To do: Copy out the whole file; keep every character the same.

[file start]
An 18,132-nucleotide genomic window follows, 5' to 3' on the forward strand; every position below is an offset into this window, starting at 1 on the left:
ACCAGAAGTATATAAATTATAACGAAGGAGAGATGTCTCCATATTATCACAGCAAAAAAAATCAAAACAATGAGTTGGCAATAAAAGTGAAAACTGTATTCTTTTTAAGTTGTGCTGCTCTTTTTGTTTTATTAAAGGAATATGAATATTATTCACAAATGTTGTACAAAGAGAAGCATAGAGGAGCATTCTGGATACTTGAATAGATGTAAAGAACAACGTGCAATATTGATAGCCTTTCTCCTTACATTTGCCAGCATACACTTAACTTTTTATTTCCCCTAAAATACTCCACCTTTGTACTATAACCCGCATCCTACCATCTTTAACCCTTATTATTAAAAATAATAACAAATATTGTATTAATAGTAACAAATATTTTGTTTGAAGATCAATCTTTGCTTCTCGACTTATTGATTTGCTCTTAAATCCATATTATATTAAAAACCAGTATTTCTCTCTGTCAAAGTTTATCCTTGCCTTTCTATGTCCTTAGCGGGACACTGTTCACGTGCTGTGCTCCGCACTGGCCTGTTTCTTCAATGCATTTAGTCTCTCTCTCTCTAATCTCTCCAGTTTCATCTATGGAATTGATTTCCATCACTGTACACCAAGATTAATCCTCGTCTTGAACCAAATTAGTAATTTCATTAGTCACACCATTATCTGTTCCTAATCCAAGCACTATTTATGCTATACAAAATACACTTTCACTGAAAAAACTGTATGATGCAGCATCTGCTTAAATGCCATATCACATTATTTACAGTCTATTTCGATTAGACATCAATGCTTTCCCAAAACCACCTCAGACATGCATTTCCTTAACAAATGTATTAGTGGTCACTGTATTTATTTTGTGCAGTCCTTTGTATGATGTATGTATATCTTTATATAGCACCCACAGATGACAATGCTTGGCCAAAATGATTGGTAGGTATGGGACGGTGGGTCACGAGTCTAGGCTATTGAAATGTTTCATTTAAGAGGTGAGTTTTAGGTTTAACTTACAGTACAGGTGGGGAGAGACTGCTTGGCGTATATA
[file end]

An 18,132-nucleotide genomic window follows, 5' to 3' on the forward strand; every position below is an offset into this window, starting at 1 on the left:
ACCAGAAGTATATAAATTATAACGAAGGAGAGATGTCTCCATATTATCACAGCAAAAAAAATCAAAACAATGAGTTGGCAATAAAAGTGAAAACTGTATTCTTTTTAAGTTGTGCTGCTCTTTTTGTTTTATTAAAGGAATATGAATATTATTCACAAATGTTGTACAAAGAGAAGCATAGAGGAGCATTCTGGATACTTGAATAGATGTAAAGAACAACGTGCAATATTGATAGCCTTTCTCCTTACATTTGCCAGCATACACTTAACTTTTTATTTCCCCTAAAATACTCCACCTTTGTACTATAACCCGCATCCTACCATCTTTAACCCTTATTATTAAAAATAATAACAAATATTGTATTAATAGTAACAAATATTTTGTTTGAAGATCAATCTTTGCTTCTCGACTTATTGATTTGCTCTTAAATCCATATTATATTAAAAACCAGTATTTCTCTCTGTCAAAGTTTATCCTTGCCTTTCTATGTCCTTAGCGGGACACTGTTCACGTGCTGTGCTCCGCACTGGCCTGTTTCTTCAATGCATTTAGTCTCTCTCTCTCTAATCTCTCCAGTTTCATCTATGGAATTGATTTCCATCACTGTACACCAAGATTAATCCTCGTCTTGAACCAAATTAGTAATTTCATTAGTCACACCATTATCTGTTCCTAATCCAAGCACTATTTATGCTATACAAAATACACTTTCACTGAAAAAACTGTATGATGCAGCATCTGCTTAAATGCCATATCACATTATTTACAGTCTATTTCGATTAGACATCAATGCTTTCCCAAAACCACCTCAGACATGCATTTCCTTAACAAATGTATTAGTGGTCACTGTATTTATTTTGTGCAGTCCTTTGTATGATGTATGTATATCTTTATATAGCACCCACAGATGACAATGCTTGGCCAAAATGATTGGTAGGTATGGGACGGTGGGTCACGAGTCTAGGCTATTGAAATGTTTCATTTAAGAGGTGAGTTTTAGGTTTAACTTACAGTACAGGTGGGGAGAGACTGCTTGGCGTATATA